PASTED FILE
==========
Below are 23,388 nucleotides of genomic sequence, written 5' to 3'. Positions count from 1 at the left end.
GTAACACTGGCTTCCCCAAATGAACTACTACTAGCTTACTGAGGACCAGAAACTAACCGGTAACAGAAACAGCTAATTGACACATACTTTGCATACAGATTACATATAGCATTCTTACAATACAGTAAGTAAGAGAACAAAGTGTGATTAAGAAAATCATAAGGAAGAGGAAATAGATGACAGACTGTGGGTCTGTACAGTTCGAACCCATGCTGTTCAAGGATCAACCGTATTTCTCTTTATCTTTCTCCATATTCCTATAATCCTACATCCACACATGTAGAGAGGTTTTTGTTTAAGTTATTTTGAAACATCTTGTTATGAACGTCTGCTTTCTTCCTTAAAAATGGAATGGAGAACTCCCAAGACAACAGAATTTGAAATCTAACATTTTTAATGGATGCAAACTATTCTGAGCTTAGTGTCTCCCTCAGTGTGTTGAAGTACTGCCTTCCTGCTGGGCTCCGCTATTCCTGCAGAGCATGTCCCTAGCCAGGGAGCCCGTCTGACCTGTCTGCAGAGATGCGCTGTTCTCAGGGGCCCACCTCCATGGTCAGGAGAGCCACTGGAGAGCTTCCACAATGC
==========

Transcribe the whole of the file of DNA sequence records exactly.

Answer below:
Below are 23,388 nucleotides of genomic sequence, written 5' to 3'. Positions count from 1 at the left end.
GTAACACTGGCTTCCCCAAATGAACTACTACTAGCTTACTGAGGACCAGAAACTAACCGGTAACAGAAACAGCTAATTGACACATACTTTGCATACAGATTACATATAGCATTCTTACAATACAGTAAGTAAGAGAACAAAGTGTGATTAAGAAAATCATAAGGAAGAGGAAATAGATGACAGACTGTGGGTCTGTACAGTTCGAACCCATGCTGTTCAAGGATCAACCGTATTTCTCTTTATCTTTCTCCATATTCCTATAATCCTACATCCACACATGTAGAGAGGTTTTTGTTTAAGTTATTTTGAAACATCTTGTTATGAACGTCTGCTTTCTTCCTTAAAAATGGAATGGAGAACTCCCAAGACAACAGAATTTGAAATCTAACATTTTTAATGGATGCAAACTATTCTGAGCTTAGTGTCTCCCTCAGTGTGTTGAAGTACTGCCTTCCTGCTGGGCTCCGCTATTCCTGCAGAGCATGTCCCTAGCCAGGGAGCCCGTCTGACCTGTCTGCAGAGATGCGCTGTTCTCAGGGGCCCACCTCCATGGTCAGGAGAGCCACTGGAGAGCTTCCACAATGC